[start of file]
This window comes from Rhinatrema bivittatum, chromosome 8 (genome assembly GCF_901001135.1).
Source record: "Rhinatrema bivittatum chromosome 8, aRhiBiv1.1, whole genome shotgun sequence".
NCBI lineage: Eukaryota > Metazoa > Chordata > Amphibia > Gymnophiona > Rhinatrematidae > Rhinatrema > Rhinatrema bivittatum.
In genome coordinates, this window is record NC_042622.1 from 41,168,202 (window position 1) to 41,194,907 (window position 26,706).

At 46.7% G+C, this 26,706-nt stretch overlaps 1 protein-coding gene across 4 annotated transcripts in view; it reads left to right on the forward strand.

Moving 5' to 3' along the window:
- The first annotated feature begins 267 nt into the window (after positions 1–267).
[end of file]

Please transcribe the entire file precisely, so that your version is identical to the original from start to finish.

This window comes from Rhinatrema bivittatum, chromosome 8 (genome assembly GCF_901001135.1).
Source record: "Rhinatrema bivittatum chromosome 8, aRhiBiv1.1, whole genome shotgun sequence".
NCBI lineage: Eukaryota > Metazoa > Chordata > Amphibia > Gymnophiona > Rhinatrematidae > Rhinatrema > Rhinatrema bivittatum.
In genome coordinates, this window is record NC_042622.1 from 41,168,202 (window position 1) to 41,194,907 (window position 26,706).

At 46.7% G+C, this 26,706-nt stretch overlaps 1 protein-coding gene across 4 annotated transcripts in view; it reads left to right on the forward strand.

Moving 5' to 3' along the window:
- The first annotated feature begins 267 nt into the window (after positions 1–267).